FBI, CISA warn of disinformation ahead of midterms

In less than four weeks, the balance of power in the US House of Representatives and Senate will be up for grabs, along with a host of gubernatorial seats, and positions at the state and municipal levels.

With everyone preparing to cast their ballots, the FBI and the Cybersecurity and Infrastructure Security Agency (CISA) have reminded people about the potential threat of disinformation.

Foreign actors may intensify efforts to influence outcomes of the 2022 midterm elections by circulating or amplifying reports of real or alleged malicious cyber activity on election infrastructure

It warns that forein actors may “create and knowingly disseminate false claims and narratives regarding voter suppression, voter or ballot fraud, and other false information intended to undermine confidence in the election processes and influence public opinion of the elections’ legitimacy.”

It’s not news that countries outside the US have engaged in disinformation operations before. And though we may immediately think of Russia, Iran, and China, it’s worth keeping the other 70-odd countries that are into disinformation campaigns in mind too.

Nation-backed threat actors use several methods to amplify fake narratives and false claims, incite anger, and mobilize angry voters. They use public online spaces, such as social media networks, they also use email, text messages, online journals and forums, spoof websites, and fake personas.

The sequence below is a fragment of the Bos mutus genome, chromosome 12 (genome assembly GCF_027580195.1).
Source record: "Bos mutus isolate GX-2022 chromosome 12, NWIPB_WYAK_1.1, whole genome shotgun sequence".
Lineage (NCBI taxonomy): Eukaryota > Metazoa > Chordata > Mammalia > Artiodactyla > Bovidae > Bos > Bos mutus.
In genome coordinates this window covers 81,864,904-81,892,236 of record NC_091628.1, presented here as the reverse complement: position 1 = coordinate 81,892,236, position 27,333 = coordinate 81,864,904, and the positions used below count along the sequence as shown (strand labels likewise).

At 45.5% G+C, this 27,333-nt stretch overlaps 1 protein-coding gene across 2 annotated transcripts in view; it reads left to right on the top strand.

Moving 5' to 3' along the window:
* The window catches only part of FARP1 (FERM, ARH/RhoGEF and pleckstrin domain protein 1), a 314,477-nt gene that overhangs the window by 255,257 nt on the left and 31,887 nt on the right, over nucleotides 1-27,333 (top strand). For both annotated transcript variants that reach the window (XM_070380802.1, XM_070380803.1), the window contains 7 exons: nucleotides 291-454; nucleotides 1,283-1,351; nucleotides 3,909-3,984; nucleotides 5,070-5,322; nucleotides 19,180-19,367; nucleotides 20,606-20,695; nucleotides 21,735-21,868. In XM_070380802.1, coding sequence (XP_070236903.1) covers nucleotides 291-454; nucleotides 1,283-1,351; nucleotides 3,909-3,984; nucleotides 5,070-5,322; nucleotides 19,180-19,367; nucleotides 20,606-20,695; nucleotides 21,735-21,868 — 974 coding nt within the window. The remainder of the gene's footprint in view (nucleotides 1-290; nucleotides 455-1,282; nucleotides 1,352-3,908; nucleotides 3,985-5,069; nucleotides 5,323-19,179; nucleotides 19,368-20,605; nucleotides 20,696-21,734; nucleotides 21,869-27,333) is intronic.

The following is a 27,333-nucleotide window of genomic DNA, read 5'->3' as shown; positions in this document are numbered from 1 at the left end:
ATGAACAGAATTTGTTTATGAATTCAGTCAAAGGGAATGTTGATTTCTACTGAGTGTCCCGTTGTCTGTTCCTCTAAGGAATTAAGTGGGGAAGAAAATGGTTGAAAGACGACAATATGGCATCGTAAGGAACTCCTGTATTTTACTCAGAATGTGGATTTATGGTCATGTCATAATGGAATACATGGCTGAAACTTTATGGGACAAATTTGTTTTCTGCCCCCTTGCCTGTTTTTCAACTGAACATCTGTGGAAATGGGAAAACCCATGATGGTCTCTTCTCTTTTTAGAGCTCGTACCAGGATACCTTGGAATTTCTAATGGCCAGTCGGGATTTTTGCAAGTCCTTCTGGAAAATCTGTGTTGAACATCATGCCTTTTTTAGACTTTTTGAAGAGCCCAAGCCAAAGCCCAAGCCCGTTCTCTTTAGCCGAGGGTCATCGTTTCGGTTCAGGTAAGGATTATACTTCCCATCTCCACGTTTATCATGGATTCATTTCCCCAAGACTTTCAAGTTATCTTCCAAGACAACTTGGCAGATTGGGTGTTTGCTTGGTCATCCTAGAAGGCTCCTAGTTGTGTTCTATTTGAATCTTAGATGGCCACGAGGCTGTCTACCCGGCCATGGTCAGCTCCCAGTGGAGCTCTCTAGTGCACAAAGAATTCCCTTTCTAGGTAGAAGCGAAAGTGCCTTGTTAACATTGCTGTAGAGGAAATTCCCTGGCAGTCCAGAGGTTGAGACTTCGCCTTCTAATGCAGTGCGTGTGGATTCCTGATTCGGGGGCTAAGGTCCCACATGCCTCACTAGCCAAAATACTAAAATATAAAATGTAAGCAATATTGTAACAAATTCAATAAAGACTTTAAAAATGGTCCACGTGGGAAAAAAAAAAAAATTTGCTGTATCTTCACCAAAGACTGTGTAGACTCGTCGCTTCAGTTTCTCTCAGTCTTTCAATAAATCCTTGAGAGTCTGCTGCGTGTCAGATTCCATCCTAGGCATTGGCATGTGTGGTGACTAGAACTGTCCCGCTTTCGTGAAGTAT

The agencies also warn that threat actors may claim they have successfully hacked or leaked election-related data, to sow distrust in the US system and undermine voter confidence. They also affirm that while threat actors might be making hay in the discourse that precedes elections, the actual election process have not been compromised.

No information suggesting any cyber activity against US election infrastructure has impacted the accuracy of voter registration information, prevented a registered voter from casting a ballot, or compromised the integrity of any ballots cast.

Americans are urged to examine both the information they receive, and its sources, with a critical eye, and to seek out reliable and verified news to share, react to, and discuss with others.

Potential election crimes, such as intentional disinformation about the manner, time, or
place of voting, should be reported to your local FBI Field Office, they say.